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Issue 235, Friday 28 November 2008 - 30 Dhu al-Qa'dah 1429

Government’s PVE agenda is failing to tackle extremism

By Salma Yaqoob

The recent convictions of three young Muslim men on charges of conspiracy to cause explosions highlight the ongoing and real threat of terrorism. In video messages explaining their motivations the culprits make a clear and explicit linkage between their intentions and the impact of Western foreign policy in Muslim lands. Yet despite it coming from their own mouths that it is anger over foreign policy driving their hate, the Government continues to deny it as the primary factor. Instead it blames a “dangerous Islamist ideology” for creating “a hatred of the Western way of life” as if such ideology is free standing and exists in some kind of vacuum. In this discourse all Islamic political or social activists who are critical of the Government, from whatever political hue, get lumped together with the sinister description of ‘Islamists’. The impression is created that all Muslims who are critical of the impact of foreign policy - and certainly any Muslim who recognises the rights of those in Palestine, Afghanistan and Iraq to resist the occupation of their countries - give succour to those who preach the language of violent extremism here. This thinking runs through the Government’s PREVENTING EXTREMISM AGENDA (PVE). It has dangerous implications. By denying the legitimacy of democratic opposition to Government foreign policy from Muslims, and by promoting and recognising only those Muslims who toe the line, Government policy is serving to strengthen the hands of the genuine extremists; those who say that our engagement in the democratic process is pointless or wrong. The Government now increasingly tars all Islamic organisations and individuals that openly oppose Western oppressive polices in the Middle East with the ‘extremist’ brush. Hence, their recent attacks on the mainstream Islam Expo event in London. This was attended by 50,000 people, and combined a celebration of Islamic cultural life with political debate. But rather than engage with discordant, but much more representative voices, from within the Muslim community, the Government very publicly boycott it. Instead they are keen to promote on PVE platforms ex-Islamic radicals like Ed Hussein, author of The Islamist. Hussein is happy to pronounce his support for the invasion of Iraq, denies the existence of Islamophobia, and routinely describes his and Government critics as ‘Islamofascist’. As such he is regarded by most Muslims as a Government stooge interested only in his self advancement. The danger of this approach is that it serves to squeeze the democratic space for dissent within the Muslim community. If Muslims organisations are reluctant to provide the space for sensitive discussions for fear of extremist’s accusations, where are these young people to go? Where will their views and concerns get an airing? The answer is obvious. They will be expressed in private and secret, with the genuine extremists keen to be provide listening ears and simplistic solutions. I regularly speak to young Muslim school students. In my discussions with them they often express their sadness at the way events post 9/11 have cast a shadow over their world. Teachers are often surprised at the depth of feelings expressed and the negative impact the current climate has on their students. It highlights to me the lack of opportunity for Muslim students to express how they really feel. Many are angry because all you need to get angry is to switch on a TV or pick up a newspaper. Instead of trying to deny or sweep under the carpet the real impact of Government policy on the Muslim community, we need to consciously engage with it. We must create the space within the community where our young people feel free to speak openly about how they feel as young Muslims growing up in a country where their identity is constantly contested. The best antidote to the appeal of extremism is to create a model of critically engaged citizenship. That will only happen when more young Muslims engage in the political process and are confident and assertive about expressing their concerns, irrespective of whether it offends the Government or not. To that end we need more Muslim role models prepared to speak out, not stooges prepared only to do their masters bidding. It is a waste of PVE funding if it is used simply to finance tokenistic, window dressing initiatives that simply reinforce Government spin and increase cynicism in the democratic process. I welcome the fact the money is being made available to tackle the threat of violent extremism. This is undeniably a public safety issue which we all have a duty to minimise. But this money needs to be spent effectively. That’s why in Birmingham I have raised my concerns in the city council at the manner in which the PVE agenda has been implemented in the city. I complained about the lack of transparency in this whole process and the lack of engagement with elected representatives. I have also highlighted the manner in which the funding has become a gravy train for some private consultancy firms who have no particular expertise in counter terrorism but do have close links to Government. The result, at best, is funding for a hotch potch of projects which may be worthy in themselves but have little connection to tackling violent extremism. At worst, the agenda is encouraging a climate of self censorship in the community whereby only those who buy into the Government framework are accepted and the rest are marginalised. These issues need to be aired in public as does a critique of the politics running through the PVE agenda.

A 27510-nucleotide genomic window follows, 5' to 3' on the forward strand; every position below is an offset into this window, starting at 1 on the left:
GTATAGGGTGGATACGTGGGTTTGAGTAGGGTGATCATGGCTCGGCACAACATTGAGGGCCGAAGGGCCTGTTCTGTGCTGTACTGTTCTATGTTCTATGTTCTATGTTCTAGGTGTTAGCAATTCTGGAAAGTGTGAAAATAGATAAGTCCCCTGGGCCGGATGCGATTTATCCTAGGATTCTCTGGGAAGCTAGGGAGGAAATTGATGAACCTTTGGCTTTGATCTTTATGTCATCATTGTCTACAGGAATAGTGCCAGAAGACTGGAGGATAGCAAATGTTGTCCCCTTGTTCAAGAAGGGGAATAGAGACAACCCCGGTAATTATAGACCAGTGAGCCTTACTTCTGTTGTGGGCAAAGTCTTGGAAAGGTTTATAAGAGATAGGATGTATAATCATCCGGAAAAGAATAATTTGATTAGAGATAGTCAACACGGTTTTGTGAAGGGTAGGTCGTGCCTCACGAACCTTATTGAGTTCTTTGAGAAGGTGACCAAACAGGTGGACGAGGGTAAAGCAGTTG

Salma Yaqoob is a Councillor for Birmingham Sparkbrook and is a vice-Chair of Respect, The Unity Coalition Party.

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